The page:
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Cocaine, crack and base
Written by Jonthan Swift   
Thursday, 14 April 1994 00:00

A SHORT HISTORY OF THE CONQUEST OF THE CRACK EPIDEMIC

  • by Dr. Jonathan Swift, Haight-Ashbury free clinic April 14, 1994

What was all the fuss about back in '89 over the smoking of cocaine? With hindsight, the problem seemed to be blown out of all proportion, but the solution was not far away

It all started on that sunny spring morning four years ago There had been yet another police sweep of Bayview's Third Street corridor the night before with forty young men hauled off to jail on charges of traffficking in "crack" cocaine. As always, these same youths would be back on the street in a day or two, selling their potent wares just as before - but meanwhile, there was no one offering the stuff, and there were dozens of jittery, unhappy buyers milling about on the corners or sulking in their cars. It was at that moment, at about 10.30 am on Wednesday, April 18th, 1990, that the "Prevention Pot" program made its appearance on Third Street and on the pages of our city's history.

At first no one knew what to make of the Prevention Pot women - they seemed to appear out of nowhere, carrying big old-fashioned metal coffee pots, approaching the knots of frustrated crack buyers with their singsong, "Hey, honey, you lookin' awful - try a cup of this nice hot tea It didn't take long for the word to get around that their tea was good. By noon all the anxious cracksters along a one-mile stretch of Third Street l tried at least one cup of this aroma green drink, and they found that they were no longer jittery, but instead had a warm glow of calm self-confidence arising from the very pit of their stomachs. The Prevention Pot people disappeared for a few hours, but they were back for another hour in the late afternoon, and again for a while in the late evening. By day's end, their styrofoam cups had replaced "crack" vials as the most telltale litter of Third Street.

Prevention Pot was back on Thursday - some new faces, but again mostly big, middle-aged women with nurturing, friendly manners, and still wielding those distinctive big blue enamel coffee pots. Somehow there was enough tea for everyone. That evening, several of the crack dealers returned to the street, only to find most of their former customers feeling just fine behind their cups of green tea, and not in the market for "hubbas". The dealers grumbled a lot, but dared do nothing against these matronly women - one even recognized his own grandma. They took their commerce to the more accepting markets of Ingleside and Visitacion Valley.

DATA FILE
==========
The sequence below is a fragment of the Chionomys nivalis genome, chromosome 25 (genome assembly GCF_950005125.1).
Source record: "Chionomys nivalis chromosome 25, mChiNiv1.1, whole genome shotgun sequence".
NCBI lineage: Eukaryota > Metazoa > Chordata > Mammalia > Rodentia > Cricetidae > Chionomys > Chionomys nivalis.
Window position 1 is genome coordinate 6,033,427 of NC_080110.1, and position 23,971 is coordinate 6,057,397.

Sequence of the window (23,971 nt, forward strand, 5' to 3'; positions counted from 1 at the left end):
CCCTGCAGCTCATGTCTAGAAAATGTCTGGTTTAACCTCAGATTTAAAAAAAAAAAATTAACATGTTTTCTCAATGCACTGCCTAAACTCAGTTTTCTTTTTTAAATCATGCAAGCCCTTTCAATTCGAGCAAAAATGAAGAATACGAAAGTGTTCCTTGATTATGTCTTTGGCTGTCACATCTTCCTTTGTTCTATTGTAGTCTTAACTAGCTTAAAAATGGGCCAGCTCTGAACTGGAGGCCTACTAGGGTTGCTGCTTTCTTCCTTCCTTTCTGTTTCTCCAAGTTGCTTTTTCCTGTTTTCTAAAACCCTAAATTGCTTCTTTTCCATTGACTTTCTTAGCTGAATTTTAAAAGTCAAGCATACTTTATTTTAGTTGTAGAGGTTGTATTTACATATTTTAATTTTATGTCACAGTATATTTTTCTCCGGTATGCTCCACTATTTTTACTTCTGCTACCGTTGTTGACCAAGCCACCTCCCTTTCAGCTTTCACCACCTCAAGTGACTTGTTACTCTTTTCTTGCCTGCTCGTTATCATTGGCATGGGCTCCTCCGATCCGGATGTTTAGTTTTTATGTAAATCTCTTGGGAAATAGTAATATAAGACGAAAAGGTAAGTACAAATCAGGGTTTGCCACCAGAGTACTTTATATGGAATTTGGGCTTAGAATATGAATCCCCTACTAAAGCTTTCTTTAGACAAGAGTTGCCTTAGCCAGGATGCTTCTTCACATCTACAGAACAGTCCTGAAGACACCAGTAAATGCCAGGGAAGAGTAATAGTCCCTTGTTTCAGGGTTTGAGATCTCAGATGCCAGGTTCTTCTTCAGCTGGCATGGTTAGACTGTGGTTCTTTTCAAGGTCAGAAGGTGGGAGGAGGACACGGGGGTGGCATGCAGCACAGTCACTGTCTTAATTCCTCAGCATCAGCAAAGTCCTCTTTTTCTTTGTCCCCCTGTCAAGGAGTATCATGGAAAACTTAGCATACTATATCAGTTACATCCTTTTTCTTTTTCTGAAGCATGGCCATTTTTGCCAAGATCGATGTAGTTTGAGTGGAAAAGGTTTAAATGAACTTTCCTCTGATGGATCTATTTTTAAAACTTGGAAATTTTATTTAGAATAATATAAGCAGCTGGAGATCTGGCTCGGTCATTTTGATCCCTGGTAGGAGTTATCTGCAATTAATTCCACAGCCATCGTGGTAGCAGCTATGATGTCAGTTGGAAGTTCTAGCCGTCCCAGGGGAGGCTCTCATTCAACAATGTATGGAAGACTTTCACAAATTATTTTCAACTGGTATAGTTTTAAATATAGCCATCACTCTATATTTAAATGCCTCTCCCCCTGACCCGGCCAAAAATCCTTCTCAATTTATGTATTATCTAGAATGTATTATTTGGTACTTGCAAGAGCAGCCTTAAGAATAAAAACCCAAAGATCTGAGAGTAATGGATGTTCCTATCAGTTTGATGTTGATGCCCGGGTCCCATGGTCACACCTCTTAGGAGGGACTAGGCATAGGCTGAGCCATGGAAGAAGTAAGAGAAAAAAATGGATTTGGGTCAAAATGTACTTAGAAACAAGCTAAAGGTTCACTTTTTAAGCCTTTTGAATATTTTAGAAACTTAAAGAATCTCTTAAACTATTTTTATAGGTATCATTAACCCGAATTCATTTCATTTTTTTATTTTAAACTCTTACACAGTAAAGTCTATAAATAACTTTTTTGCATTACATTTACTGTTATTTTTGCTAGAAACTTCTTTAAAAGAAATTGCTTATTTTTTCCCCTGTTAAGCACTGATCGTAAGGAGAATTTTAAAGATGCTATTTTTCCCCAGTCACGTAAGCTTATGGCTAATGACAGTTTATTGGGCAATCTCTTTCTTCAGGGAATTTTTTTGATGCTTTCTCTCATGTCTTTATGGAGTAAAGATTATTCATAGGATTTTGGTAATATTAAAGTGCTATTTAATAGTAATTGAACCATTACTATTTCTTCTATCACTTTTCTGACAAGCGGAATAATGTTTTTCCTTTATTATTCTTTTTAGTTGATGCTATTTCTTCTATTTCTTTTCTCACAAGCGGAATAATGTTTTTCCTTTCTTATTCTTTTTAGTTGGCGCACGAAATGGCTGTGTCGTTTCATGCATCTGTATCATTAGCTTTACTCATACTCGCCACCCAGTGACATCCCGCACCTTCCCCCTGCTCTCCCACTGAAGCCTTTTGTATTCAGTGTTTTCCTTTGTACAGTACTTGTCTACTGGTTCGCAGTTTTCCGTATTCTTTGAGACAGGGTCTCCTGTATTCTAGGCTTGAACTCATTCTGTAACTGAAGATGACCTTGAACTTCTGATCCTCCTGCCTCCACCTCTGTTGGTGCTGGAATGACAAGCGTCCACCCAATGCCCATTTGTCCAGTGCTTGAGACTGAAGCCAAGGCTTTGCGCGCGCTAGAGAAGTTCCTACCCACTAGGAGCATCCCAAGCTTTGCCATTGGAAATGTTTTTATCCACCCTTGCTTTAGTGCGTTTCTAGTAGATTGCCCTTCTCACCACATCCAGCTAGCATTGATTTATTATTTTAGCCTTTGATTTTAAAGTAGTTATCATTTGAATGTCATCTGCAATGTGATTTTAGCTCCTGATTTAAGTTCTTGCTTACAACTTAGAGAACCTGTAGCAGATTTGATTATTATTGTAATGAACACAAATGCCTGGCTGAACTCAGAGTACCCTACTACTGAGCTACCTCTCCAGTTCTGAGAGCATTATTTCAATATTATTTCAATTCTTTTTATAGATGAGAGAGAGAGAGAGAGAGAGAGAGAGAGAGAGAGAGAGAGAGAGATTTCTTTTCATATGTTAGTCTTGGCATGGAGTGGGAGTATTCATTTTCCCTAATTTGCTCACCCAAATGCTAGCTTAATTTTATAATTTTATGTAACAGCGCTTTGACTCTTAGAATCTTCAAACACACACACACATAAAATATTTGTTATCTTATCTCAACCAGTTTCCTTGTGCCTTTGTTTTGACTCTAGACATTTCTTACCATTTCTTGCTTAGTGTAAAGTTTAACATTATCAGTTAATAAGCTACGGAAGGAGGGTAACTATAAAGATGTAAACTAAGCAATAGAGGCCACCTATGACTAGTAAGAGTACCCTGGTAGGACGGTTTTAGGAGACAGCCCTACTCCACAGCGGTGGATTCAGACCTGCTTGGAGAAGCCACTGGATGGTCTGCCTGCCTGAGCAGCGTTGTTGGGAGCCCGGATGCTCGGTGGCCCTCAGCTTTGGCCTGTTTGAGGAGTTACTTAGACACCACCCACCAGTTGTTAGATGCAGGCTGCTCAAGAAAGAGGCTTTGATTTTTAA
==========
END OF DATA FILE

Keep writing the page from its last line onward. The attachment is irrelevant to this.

alt

"I don't know leroy, I kinda miss the old days, you just can't feel like a rebel when you're getting a hit from your grandma".

It took several more days before the S.F. Police Department realized what was happening: Prevention Pot's hot green tea was nothing less than a brew of coca leaves! The SFPD made preparations to bust Prevention Pot, whose routine of "working" Third Street for an hour each morning, afternoon, and evening had by now becomefamiliar But a patrolman pointed out that calls from the Third Street area had dropped by 60% since the 18th. The SFPD, ever one to "let sleeping dogs lie", decided to hold off for a while.

By the end of Summer 1990, the "good women of Third Street" had become familiar and respected figures in the neighbourhood. Crackheads from other parts of the city came to sample their soothing but invigorating brew; the crack trade in those outlying neighbourhoods began to decline. Mayor Agnos extended his approval and protection; the Chronicle wrote glowing stories; Channel Four did many an interview for its Six O'Clock News. One TV newswoman, Belva Davis, coined the now-famous word "cokee" to describe the tea.

The further history of cokee in San Francisco is well known, and will not be belabored here. Probably the most remarkable facet of that history is how quickly the "cokeeshop" phenomenon developed in the City, after the State decriminalized coca leaf in October 1990. Everyone assumed that the crack dealers would fight to regain their market, but they just seemed to disappear in the face of the combined force of community sentiment, continued police pressure, a certain amount of vigilant Guardian Angel activity, and all those persistent, cheery women who seemed so much like people's fussy, caring grandmas...

Sociologists have commented on the amazing turnaround in the quality of life for San Francisco's black population in the early 1990's. Some say the cause was the near-total replacement of snorted or smokeable cocaine (30-90% purity) by coca-leaf tea (.01% cocaine content), and the elimination of criminal trafficking in that substance.

There are now more than 200 cokeeshops, selling an average of 500 to 600 cups per day at the regulated price of 82 per cup. The majority of the establishments are in the south-east quarter of the City. The typical proprietor is black, male, and young - many of these are thought to be reformed crack dealers. Some observers have Commented on the strong resemblance of the San Francisco cokeeshop to the Parisian working-class bistro: the marble tables, the tasty snacks, the tuneful music, the lively banter of the patron the easy-going ambiance. But the role of the cokeeshop in restoring the fiscal health of San Francisco